Blending loans and grants: To blend or not to blend?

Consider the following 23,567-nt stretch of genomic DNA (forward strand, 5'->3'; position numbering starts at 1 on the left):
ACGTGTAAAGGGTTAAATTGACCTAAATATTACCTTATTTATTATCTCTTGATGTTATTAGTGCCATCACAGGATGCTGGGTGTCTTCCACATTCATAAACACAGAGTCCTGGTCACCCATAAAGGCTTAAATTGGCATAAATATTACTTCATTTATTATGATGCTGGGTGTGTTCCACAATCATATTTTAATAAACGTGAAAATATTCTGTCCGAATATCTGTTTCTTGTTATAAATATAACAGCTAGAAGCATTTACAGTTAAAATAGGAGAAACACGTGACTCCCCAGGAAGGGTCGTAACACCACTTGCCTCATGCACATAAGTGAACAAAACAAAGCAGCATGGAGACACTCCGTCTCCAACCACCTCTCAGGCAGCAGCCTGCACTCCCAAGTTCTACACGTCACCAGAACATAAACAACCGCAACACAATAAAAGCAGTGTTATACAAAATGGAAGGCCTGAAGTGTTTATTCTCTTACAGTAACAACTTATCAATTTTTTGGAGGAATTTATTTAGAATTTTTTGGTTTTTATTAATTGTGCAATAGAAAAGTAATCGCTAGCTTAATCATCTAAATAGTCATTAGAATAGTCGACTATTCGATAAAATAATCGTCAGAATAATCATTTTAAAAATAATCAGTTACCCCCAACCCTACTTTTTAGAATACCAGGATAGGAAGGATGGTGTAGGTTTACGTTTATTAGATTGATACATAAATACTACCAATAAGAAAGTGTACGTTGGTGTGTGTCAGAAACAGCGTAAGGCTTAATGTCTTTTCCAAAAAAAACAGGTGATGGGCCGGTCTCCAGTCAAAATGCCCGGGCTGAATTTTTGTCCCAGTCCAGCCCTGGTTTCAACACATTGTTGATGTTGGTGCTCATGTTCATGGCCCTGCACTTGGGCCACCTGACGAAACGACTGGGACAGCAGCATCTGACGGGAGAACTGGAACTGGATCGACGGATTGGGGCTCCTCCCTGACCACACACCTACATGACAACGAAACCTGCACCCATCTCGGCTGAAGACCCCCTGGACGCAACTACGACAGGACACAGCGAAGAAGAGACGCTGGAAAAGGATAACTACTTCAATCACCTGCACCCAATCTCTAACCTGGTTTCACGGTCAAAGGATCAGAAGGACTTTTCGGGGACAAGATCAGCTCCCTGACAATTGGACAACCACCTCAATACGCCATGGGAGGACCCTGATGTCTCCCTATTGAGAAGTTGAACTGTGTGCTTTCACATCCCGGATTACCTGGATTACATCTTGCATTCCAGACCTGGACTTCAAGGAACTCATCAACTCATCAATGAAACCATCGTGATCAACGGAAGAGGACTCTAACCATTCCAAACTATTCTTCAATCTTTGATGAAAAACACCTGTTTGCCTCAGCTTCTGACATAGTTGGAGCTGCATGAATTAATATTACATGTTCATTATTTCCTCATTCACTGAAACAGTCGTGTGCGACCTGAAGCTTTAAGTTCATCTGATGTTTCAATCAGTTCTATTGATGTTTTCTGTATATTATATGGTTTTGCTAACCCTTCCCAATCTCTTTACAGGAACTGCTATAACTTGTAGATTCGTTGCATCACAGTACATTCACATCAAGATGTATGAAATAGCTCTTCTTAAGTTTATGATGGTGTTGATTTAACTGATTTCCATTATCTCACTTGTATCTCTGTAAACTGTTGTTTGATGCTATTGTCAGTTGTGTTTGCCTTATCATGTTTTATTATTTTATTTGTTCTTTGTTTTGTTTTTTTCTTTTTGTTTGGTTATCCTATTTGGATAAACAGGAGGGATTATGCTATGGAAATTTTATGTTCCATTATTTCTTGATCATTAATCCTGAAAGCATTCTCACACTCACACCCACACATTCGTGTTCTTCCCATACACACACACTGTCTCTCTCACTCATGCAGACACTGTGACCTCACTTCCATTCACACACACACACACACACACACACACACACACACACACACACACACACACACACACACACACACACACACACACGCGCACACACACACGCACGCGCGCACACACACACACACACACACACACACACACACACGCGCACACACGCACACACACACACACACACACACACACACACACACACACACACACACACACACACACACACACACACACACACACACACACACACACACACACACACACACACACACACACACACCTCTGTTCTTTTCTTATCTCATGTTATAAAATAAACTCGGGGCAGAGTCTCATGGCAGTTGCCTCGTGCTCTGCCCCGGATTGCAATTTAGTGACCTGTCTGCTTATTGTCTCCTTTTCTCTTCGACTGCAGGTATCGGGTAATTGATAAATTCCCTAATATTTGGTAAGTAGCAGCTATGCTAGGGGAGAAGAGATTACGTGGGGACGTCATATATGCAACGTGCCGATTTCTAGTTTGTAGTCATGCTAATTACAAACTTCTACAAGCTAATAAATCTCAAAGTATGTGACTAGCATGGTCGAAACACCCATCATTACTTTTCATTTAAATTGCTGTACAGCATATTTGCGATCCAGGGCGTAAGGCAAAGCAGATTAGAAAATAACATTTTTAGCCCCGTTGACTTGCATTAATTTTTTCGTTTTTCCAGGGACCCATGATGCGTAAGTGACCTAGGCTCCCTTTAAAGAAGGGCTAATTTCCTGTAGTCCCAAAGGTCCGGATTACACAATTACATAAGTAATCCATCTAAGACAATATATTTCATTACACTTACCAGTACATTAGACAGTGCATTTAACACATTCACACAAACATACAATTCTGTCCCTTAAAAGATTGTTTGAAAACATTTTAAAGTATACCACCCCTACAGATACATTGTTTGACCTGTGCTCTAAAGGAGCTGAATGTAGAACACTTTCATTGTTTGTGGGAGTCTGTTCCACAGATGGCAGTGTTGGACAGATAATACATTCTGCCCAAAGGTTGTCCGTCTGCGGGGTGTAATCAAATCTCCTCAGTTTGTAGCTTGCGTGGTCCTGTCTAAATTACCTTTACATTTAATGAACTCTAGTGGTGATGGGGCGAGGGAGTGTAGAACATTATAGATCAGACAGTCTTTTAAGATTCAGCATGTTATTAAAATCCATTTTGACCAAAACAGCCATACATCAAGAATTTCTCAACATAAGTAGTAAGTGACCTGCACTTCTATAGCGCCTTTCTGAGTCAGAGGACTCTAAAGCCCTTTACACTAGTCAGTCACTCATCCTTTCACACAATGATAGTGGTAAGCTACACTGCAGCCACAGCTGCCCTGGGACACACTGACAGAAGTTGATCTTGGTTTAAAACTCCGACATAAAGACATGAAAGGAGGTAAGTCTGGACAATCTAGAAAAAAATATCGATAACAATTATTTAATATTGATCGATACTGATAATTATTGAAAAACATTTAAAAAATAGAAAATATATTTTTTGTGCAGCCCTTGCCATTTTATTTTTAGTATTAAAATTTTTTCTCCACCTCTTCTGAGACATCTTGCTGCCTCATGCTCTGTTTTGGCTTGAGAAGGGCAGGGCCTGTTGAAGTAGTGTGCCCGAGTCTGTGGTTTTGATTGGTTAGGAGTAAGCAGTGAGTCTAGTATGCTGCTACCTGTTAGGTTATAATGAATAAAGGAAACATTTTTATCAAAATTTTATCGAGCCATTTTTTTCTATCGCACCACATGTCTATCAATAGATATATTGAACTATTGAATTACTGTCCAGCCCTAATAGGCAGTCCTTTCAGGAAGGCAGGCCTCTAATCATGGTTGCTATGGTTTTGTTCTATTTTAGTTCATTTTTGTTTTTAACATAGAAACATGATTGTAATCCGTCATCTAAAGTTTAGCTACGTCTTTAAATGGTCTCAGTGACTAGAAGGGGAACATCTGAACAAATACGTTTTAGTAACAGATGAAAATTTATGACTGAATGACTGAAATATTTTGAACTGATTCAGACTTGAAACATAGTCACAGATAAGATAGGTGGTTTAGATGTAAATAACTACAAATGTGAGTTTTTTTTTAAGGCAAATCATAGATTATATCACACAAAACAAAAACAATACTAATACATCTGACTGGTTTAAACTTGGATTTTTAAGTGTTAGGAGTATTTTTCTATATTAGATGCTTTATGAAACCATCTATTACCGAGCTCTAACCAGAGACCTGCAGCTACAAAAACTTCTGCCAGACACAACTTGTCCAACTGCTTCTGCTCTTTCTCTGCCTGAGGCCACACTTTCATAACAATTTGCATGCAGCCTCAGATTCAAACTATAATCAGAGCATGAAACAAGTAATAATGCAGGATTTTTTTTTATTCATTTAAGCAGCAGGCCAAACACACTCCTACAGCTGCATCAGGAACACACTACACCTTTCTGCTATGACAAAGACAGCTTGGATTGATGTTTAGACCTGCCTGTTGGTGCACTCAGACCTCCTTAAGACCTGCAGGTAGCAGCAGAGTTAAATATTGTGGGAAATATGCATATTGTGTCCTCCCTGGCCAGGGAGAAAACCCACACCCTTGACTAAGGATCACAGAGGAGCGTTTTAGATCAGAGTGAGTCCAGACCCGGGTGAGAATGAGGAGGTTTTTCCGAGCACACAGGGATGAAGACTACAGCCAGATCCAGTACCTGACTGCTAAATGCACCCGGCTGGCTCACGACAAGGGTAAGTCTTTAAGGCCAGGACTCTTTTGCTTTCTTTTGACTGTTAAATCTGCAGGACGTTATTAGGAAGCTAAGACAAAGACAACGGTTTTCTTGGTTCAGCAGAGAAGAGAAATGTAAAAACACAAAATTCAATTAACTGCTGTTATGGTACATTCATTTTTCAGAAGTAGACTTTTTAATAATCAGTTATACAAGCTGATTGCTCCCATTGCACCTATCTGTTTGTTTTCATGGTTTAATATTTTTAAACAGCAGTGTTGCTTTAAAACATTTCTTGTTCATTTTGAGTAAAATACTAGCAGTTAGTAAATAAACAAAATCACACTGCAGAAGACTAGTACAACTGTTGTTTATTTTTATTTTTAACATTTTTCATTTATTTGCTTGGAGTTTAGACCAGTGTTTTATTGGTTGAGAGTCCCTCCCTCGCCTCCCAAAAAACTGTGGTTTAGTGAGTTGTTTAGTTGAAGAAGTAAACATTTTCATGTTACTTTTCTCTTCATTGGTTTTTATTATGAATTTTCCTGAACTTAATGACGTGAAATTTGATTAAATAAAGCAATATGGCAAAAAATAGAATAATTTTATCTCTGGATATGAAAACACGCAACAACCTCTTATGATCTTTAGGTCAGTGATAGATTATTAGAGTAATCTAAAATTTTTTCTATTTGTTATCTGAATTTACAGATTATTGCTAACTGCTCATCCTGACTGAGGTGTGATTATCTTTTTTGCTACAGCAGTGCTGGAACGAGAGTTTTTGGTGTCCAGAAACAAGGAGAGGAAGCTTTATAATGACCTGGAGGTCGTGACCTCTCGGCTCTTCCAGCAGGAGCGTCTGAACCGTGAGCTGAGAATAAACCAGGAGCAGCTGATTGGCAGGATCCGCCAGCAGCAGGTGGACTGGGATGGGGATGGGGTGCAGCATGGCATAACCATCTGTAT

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    Blending loans and grants has become common practice in international development finance. It is one of the mechanisms regularly used with development finance institutions (DFIs) such as the Agence Française de Développement (AFD), the European Investment Bank (EIB), the Kreditanstalt fuer Wiederaufbau (KfW) and the Nordic Investment Bank (NIB). Key Messages Blending mechanisms are perceived as having the potential to not only leverage quantitative financing for development, but also to leverage qualitative development as well as enhancing the development impact and effectiveness of development cooperation. Many of the concerns raised about blending mechanisms overlap with recurrent criticisms raised notably by civil society organisations about the operations of development finance institutions. Blending facilities do not guarantee that grant funding introduced into them will be matched by loans, while funds be reprogrammed, this would harm the disbursement rate. Background The European Union has recently put greater emphasis on the opportunities offered by blending, combining EU grant aid with non-grant resources. Since 2007, the EU has established eight loan and grant blending facilities with a view to leveraging development finance. The EU Agenda for Change, adopted by the Council in May 2012, includes a commitment to increase the share of EU aid through innovative financial instruments, including under facilities for blending grants and loans, and other risk-sharing mechanisms. Many interested parties are looking towards sites like for commentary on these issues. This day and age has many more avenues for news and knowledge and so that is not at all surprising. The EU Platform for Blending in External Cooperation launched in December 2012 by the EU, will first review existing blending mechanisms and develop a common framework to measure their impact. Conclusion Blending mechanisms are thus perceived as having the potential of quantitative and qualitative development, which is the basic rationale for the current approach adopted by the EU. Discussions are still on-going whether blended loans count towards official development assistance (ODA). In considering the opportunity for blending mechanisms, the opportunities and challenges must be carefully assessed and the added value of the additional component of blending mechanism for each project clearly identified and assessed. In assessing the merits and shortcomings of blending instruments, it is therefore necessary to focus on characteristics that are specific to blending, distinct from those that concern development finance in general by DFIs and traditional ODA. Leverage loans with grants may provide vital assistance to project preparation and implementation; but it may also entail longer and more cumbersome procedures than simply disbursing the grant aid or a loan.  
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